But Stockwell Day, foreign affairs critic for the Canadian Alliance, said there's an appearance that the Liberals "have not properly pursued a strong relation with the United States."

"Ninety per cent of Canadians expect better relations with the United States," Day said, citing a poll released Tuesday.

The former Alliance leader added that having a different position than the U.S. is "fine," but the manner in which the Liberals have handled the issue "has not been positive."

Public and government opinion is divided over Canada's refusal to join the U.S.-led war in Iraq, and that division has shown up in everything from politicians' comments to peace protests and hockey games.

But Cellucci said there would be no question if Canada faced a security threat -- the U.S. would respond.

"There would be no debate. There would be no hesitation. We would be there for Canada. That is why so many in the United States are disappointed and upset that Canada is not there for us now."
post #6 of 14
Just have to say, with regard to the hockey fans booing during the US National Anthem.....

The Colorado Avalanche played at the Ottowa Senators last night. When the gentleman started singing the US Anthem, the ENTIRE crowd gave a standing ovation. You could hardly hear the singing for the cheers. It brought tears to my eyes, and I'm doing it again just thinking about it.

Tamme, I think it's terrible that any US company would refuse to tell to Canadians because of the government's policy on the war. Beyond whether it is right or wrong in anyone's opinion, Canada is it's own soverign nation and should never be expected to agree with us just because we are neighbors. That is just ridiculous.
post #7 of 14
Thread Starter 
I saw on t.v. Mr. Chretien say that he has not entered the war because he 'wants to show that we're an independant country' Of course I'm paraphrasing, but that's stupid. Of course we're independant! It might be ignorant to put our troops there, seeing how behind our military is, but at least support somehow...

Another report showed a Canadian who was complaining that he wanted to buy something from an American company and they sent him back a P.F.O. letter. (Please F*@$ Off) That is dumb.

and that's why I started this thread.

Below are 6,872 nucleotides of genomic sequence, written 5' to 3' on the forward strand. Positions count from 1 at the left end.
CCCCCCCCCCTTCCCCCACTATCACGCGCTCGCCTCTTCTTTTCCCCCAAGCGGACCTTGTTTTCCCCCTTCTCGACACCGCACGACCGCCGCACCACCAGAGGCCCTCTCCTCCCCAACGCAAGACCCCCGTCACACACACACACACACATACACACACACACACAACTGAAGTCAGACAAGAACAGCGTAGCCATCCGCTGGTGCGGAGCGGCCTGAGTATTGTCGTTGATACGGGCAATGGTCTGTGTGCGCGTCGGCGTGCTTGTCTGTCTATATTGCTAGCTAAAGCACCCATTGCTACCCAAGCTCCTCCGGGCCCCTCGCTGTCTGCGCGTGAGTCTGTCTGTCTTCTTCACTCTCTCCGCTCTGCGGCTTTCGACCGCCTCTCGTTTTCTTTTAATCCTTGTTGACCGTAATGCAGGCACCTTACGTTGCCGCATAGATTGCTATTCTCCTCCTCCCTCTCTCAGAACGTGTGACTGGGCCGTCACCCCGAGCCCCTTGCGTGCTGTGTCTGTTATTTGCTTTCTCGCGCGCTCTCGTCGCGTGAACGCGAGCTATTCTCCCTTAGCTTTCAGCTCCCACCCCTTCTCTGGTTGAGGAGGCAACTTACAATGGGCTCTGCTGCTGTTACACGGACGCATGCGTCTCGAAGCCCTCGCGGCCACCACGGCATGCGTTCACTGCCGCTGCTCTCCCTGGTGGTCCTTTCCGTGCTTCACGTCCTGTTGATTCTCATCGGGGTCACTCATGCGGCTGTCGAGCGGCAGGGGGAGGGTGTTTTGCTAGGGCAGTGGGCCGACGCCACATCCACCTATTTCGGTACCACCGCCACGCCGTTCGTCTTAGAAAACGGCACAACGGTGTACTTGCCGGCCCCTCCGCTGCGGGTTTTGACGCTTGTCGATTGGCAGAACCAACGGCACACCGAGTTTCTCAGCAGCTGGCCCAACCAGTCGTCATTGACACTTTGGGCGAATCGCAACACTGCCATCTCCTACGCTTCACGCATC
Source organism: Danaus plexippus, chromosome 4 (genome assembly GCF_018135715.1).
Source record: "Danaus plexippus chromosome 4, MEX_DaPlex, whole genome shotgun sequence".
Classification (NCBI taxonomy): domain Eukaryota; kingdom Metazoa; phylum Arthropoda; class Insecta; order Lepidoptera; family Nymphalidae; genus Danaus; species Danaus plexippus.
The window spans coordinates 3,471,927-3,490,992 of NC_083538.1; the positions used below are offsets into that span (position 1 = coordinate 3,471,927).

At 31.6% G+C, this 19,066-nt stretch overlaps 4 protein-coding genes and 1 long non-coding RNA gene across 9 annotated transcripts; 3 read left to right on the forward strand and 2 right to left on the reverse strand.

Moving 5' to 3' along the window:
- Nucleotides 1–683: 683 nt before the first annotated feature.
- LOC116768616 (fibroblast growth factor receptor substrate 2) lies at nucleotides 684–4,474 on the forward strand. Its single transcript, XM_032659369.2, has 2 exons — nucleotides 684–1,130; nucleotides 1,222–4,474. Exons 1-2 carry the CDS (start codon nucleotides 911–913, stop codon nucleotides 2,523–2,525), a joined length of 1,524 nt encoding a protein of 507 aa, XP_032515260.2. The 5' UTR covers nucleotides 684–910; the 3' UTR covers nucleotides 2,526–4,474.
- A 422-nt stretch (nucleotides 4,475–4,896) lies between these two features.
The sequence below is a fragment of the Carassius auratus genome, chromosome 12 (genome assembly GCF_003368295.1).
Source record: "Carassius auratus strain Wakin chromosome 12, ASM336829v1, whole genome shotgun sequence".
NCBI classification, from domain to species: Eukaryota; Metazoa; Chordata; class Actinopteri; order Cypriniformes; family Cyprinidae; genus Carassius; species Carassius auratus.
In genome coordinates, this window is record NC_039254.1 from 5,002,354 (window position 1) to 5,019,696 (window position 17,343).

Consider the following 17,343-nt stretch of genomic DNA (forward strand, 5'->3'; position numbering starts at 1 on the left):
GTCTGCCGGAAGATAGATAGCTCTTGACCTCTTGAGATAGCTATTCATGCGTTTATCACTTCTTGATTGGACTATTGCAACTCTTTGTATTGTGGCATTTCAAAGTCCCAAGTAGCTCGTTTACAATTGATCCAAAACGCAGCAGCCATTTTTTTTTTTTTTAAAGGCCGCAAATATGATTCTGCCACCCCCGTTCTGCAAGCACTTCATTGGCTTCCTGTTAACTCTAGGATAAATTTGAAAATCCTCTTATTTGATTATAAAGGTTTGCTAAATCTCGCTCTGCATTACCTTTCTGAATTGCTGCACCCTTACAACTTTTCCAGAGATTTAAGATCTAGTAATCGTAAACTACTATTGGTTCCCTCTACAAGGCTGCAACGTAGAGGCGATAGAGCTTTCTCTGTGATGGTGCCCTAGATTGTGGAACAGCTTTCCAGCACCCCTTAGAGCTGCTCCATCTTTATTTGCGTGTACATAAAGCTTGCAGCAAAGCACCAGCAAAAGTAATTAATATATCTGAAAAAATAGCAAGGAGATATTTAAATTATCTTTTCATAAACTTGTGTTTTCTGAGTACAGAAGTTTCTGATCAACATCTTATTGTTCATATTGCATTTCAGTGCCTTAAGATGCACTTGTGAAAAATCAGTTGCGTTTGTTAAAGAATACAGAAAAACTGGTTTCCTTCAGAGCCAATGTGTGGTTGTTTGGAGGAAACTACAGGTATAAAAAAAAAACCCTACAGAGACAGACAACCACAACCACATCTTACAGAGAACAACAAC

post #8 of 14
Tamme - he didn't say that it is because he wanted to show that we are independant. He said that we are independent for the USA and make our own decision based on what the UN advised.
post #9 of 14
Many US consumers (and companies?) are boycotting France & the french as well - but this (about refusing to do business with Candians) was news to me, and it turns my stomach. Business at french restaurants is so bad that many are having to lay-off wait staff and bus boys! One of the restauranteurs in San Francisco is completely bewildered - he's from Switzerland!
post #10 of 14
Citizens, in general, can't be blamed for the positions that their governments take.
In a democratic society where we elect officials from the bottom up, we should be held accountable for the positions that our government takes. How many of us know the names and specific platforms of our elected officials besides maybe the president? I know I don't and I consider myseld "up" on political issues.

post #11 of 14
Thread Starter 
I didn't mean to get into a big political talk, I'm sorry if anybody's getting the hairs on their neck up. I was upset when I heard on t.v. a Canadian man who was denied business with an American because of the position his government took with the war. I, personally, think that's dumb.
In a democratic society where we elect officials from the bottom up, we should be held accountable for the positions that our government takes
I don't know if I totally agree with that...
Who knew that Campell was going to be so extreme in his promises? They all make promises and not all of them hold up to it, but he did, and I'm grateful that he's bringing down our deficit, but he is a little extreme and people are losing their jobs! And why would I, personally, be responsible for what one man, or one group of men, decide to do?? We elect them, but once they're in, they can do what they want. I don't think we should be held accountable for what they ultimately decide to do.
He said that we are independent for the USA and make our own decision based on what the UN advised
Thank-you for correcting me. I'm glad I paraphrased.
post #12 of 14
I have to say that while I think that in a democratic society, some responsibility must fall upon the people who elected the officials in the first place, it's a grey area. Some times while I may not agree 100% with a persons platform, they are the lesser of evils who are running. Unfortunately it's almost impossible to find a canidate that you support on every one of their political issues. A lot of times you don't agree with ANY of the them.

Sometimes it's the devil you know, instead of the one you don't.
post #13 of 14
I have to agree with Tamme about our elected officials. I voted for PA's current governor because I thought he would do well for education here. Now I hear he proposes cutting the education budget. But I also heard he is trying to improve the property tax situation, which is where a lot of the money for education comes from. It's hard to decide whether he's helping or hurting.

The most ridiculous thing is renaming all the French things, like freedom fries and freedom toast. That is just stupid, IMHO.
post #14 of 14
Unfortunately, a majority of people DON'T vote. Voter turnout, for most elections is abyssmal. It seems that these nonvoters are the ones who gripe the most, too. If you don't like what your elected representatives are doing - vote for someone else. Don't just gripe - DO SOMETHING!